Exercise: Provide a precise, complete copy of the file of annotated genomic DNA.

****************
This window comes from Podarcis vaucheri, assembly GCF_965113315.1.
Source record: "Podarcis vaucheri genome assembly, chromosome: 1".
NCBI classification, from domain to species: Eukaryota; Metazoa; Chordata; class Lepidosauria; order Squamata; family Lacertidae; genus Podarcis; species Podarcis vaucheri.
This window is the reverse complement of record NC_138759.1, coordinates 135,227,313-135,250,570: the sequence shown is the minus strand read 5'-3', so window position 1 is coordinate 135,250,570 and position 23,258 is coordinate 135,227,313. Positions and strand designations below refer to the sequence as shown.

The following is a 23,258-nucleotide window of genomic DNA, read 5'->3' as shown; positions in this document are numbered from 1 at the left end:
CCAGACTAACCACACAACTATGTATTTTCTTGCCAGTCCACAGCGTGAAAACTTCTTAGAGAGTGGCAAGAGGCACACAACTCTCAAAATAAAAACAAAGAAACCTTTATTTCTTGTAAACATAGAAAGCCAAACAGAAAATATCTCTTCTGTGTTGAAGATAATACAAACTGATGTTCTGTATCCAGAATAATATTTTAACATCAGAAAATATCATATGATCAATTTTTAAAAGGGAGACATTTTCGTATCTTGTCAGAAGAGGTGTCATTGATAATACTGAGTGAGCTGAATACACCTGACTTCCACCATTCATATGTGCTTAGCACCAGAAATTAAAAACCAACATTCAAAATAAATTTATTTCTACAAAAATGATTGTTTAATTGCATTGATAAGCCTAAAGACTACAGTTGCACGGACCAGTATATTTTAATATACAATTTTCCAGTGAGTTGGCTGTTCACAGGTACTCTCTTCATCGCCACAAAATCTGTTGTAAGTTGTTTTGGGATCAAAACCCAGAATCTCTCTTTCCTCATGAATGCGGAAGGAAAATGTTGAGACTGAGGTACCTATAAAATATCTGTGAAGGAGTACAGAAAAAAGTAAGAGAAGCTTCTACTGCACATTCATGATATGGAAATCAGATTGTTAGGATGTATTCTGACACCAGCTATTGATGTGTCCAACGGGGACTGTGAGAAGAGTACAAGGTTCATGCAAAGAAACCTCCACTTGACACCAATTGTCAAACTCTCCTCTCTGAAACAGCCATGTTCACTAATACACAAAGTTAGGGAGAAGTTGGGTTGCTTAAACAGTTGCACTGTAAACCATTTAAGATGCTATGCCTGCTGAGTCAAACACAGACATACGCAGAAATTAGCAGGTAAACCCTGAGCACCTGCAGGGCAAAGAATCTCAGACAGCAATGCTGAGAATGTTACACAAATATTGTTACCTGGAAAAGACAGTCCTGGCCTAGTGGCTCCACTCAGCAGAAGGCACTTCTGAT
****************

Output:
This window comes from Podarcis vaucheri, assembly GCF_965113315.1.
Source record: "Podarcis vaucheri genome assembly, chromosome: 1".
NCBI classification, from domain to species: Eukaryota; Metazoa; Chordata; class Lepidosauria; order Squamata; family Lacertidae; genus Podarcis; species Podarcis vaucheri.
This window is the reverse complement of record NC_138759.1, coordinates 135,227,313-135,250,570: the sequence shown is the minus strand read 5'-3', so window position 1 is coordinate 135,250,570 and position 23,258 is coordinate 135,227,313. Positions and strand designations below refer to the sequence as shown.

The following is a 23,258-nucleotide window of genomic DNA, read 5'->3' as shown; positions in this document are numbered from 1 at the left end:
CCAGACTAACCACACAACTATGTATTTTCTTGCCAGTCCACAGCGTGAAAACTTCTTAGAGAGTGGCAAGAGGCACACAACTCTCAAAATAAAAACAAAGAAACCTTTATTTCTTGTAAACATAGAAAGCCAAACAGAAAATATCTCTTCTGTGTTGAAGATAATACAAACTGATGTTCTGTATCCAGAATAATATTTTAACATCAGAAAATATCATATGATCAATTTTTAAAAGGGAGACATTTTCGTATCTTGTCAGAAGAGGTGTCATTGATAATACTGAGTGAGCTGAATACACCTGACTTCCACCATTCATATGTGCTTAGCACCAGAAATTAAAAACCAACATTCAAAATAAATTTATTTCTACAAAAATGATTGTTTAATTGCATTGATAAGCCTAAAGACTACAGTTGCACGGACCAGTATATTTTAATATACAATTTTCCAGTGAGTTGGCTGTTCACAGGTACTCTCTTCATCGCCACAAAATCTGTTGTAAGTTGTTTTGGGATCAAAACCCAGAATCTCTCTTTCCTCATGAATGCGGAAGGAAAATGTTGAGACTGAGGTACCTATAAAATATCTGTGAAGGAGTACAGAAAAAAGTAAGAGAAGCTTCTACTGCACATTCATGATATGGAAATCAGATTGTTAGGATGTATTCTGACACCAGCTATTGATGTGTCCAACGGGGACTGTGAGAAGAGTACAAGGTTCATGCAAAGAAACCTCCACTTGACACCAATTGTCAAACTCTCCTCTCTGAAACAGCCATGTTCACTAATACACAAAGTTAGGGAGAAGTTGGGTTGCTTAAACAGTTGCACTGTAAACCATTTAAGATGCTATGCCTGCTGAGTCAAACACAGACATACGCAGAAATTAGCAGGTAAACCCTGAGCACCTGCAGGGCAAAGAATCTCAGACAGCAATGCTGAGAATGTTACACAAATATTGTTACCTGGAAAAGACAGTCCTGGCCTAGTGGCTCCACTCAGCAGAAGGCACTTCTGAT